# SAVY 2019: Session 5, Day 1 – Solving for the Unknown (Rising 3rd/4th)

Posted by on Monday, July 15, 2019 in Grade 3, Grade 4, SAVY.

Hello SAVY parents!  Our first session flew by so fast as we learned all about how symbols are used to represent unknown numbers in Algebra. Students are encouraged to approach the study of variables, expressions and equations using their number sense, logical reasoning and problem-solving strategies.  Students were introduced to these concepts through interesting problem-solving situations.  They were intrigued to figure out the mathematics behind number tricks and to solve algebraic equations.  In discovering the answers to these problems, students are learning different ways to represent and solve similar types of problems using variables, expressions, and equations. I hope that the experiences and discussions in this unit will provide a rich context for introducing students to algebraic thinking while strengthening their problem-solving and mathematical communication skills.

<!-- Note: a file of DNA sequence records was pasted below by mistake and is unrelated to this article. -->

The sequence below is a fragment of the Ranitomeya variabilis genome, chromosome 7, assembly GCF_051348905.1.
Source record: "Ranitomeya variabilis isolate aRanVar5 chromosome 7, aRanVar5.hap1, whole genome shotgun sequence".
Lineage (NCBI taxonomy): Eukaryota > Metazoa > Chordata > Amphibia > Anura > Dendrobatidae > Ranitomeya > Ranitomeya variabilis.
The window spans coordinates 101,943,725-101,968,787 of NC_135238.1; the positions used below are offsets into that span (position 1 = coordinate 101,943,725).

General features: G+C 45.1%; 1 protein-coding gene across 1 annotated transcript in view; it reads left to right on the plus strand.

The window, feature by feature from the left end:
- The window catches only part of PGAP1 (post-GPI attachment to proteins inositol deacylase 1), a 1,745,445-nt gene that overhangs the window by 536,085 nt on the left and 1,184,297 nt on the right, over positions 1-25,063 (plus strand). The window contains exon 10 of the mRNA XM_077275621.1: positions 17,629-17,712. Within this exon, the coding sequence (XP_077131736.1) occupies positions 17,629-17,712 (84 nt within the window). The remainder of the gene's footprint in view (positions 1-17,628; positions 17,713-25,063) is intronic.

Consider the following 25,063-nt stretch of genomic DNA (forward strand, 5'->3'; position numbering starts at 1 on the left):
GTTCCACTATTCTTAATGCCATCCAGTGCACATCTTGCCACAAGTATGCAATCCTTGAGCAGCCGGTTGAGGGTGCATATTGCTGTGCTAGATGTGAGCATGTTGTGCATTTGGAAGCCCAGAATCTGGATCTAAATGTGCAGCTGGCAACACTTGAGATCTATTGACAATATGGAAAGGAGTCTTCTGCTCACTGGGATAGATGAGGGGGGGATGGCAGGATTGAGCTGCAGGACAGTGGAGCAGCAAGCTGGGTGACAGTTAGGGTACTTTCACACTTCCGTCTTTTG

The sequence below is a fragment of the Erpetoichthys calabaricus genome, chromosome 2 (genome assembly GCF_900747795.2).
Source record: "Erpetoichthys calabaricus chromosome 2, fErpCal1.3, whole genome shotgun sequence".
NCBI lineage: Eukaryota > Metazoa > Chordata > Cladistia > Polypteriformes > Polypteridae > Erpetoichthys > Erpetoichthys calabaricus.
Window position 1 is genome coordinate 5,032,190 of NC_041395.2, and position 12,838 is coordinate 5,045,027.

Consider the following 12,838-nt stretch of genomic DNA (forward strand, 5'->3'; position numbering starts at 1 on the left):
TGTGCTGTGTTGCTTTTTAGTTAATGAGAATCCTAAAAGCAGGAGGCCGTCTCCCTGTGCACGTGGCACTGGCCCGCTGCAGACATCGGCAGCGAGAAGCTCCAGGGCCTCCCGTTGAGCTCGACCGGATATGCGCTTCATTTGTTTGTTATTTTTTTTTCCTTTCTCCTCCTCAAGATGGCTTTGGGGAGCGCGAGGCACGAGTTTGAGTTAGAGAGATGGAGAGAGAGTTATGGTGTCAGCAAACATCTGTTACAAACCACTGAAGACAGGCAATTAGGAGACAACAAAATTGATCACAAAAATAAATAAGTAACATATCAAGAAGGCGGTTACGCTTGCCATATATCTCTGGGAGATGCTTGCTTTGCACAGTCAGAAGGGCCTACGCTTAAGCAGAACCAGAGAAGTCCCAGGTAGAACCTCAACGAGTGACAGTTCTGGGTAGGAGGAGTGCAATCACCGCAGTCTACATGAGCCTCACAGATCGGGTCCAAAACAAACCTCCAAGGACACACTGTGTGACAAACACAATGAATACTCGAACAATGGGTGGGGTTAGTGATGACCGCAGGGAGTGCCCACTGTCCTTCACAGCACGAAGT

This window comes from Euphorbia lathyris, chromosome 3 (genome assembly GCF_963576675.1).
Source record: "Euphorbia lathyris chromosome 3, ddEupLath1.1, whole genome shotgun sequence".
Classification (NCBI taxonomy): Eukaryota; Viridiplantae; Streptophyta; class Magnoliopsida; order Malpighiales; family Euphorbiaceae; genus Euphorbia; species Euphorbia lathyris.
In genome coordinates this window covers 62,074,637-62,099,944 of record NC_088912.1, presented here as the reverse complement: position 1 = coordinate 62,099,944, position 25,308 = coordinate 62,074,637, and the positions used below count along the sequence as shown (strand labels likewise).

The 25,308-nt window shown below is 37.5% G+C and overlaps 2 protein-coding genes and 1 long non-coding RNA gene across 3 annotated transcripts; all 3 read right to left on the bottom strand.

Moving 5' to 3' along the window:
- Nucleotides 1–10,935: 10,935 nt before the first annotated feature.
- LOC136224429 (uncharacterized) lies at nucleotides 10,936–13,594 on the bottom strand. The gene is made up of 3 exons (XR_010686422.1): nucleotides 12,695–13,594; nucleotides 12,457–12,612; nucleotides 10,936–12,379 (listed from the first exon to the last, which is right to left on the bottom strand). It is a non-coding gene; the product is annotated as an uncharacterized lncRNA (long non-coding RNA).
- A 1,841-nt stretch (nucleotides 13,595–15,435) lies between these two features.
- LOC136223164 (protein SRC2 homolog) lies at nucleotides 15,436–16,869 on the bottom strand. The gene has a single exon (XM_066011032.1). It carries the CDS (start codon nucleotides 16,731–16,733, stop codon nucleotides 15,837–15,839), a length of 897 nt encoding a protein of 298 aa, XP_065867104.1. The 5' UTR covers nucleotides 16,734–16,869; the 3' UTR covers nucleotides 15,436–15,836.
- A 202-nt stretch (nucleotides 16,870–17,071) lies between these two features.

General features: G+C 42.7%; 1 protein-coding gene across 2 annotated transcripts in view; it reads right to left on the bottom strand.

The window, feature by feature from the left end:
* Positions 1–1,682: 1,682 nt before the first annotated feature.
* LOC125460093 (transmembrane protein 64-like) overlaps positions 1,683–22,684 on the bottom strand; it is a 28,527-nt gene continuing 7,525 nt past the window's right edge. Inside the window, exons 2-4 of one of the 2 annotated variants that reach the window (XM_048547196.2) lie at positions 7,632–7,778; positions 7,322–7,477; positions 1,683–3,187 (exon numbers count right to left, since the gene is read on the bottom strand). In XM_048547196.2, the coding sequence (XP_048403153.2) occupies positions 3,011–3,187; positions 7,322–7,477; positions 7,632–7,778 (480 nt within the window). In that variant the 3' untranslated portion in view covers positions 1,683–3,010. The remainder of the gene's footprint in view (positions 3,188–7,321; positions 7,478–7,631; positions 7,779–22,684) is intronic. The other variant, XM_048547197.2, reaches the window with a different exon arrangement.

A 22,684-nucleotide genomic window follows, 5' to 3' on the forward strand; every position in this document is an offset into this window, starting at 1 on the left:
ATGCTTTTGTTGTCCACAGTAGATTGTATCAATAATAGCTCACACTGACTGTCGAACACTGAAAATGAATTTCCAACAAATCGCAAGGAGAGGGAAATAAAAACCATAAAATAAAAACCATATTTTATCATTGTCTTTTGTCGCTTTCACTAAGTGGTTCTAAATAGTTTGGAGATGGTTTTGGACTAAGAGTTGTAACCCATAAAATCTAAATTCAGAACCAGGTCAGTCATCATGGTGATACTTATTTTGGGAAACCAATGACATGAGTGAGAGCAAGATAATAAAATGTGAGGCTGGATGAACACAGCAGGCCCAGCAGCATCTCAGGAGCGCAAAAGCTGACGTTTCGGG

In our morning session, the students were introduced to three terms: variable, expression, and equation.  They learned to represent relationships such as “4 times a number plus 2” using variables and expressions.  This is sometimes referred to in algebra as translating between words and symbols.  Finally, students wrote equations where particular expressions are set equal to specific values.  Students used math strategies like working backwards to apply the opposite operations to undo the operation and determine the value of the variable in the equation.  The students did a really good job with our sorting activities. In round one they were given one-step numerical and algebraic equations to match up.  We were able to level up in the second round to two-step equations which was a bit of a challenge for some.

In the afternoon session, students analyzed a card trick, then wrote a rule to use to generalize the outcome of the trick.  This lesson was a continuation of the first lesson that allowed students to use variables to represent changing quantities.  They are also starting to understand the circumstances where a variable represents a specific unknown. Tomorrow we will continue Lesson 2 as I will allow the students to create a number trick of their own and have them to represent the solution to the trick algebraically.

Looking forward to the rest of the week! Thank you so much!!

–D. Polk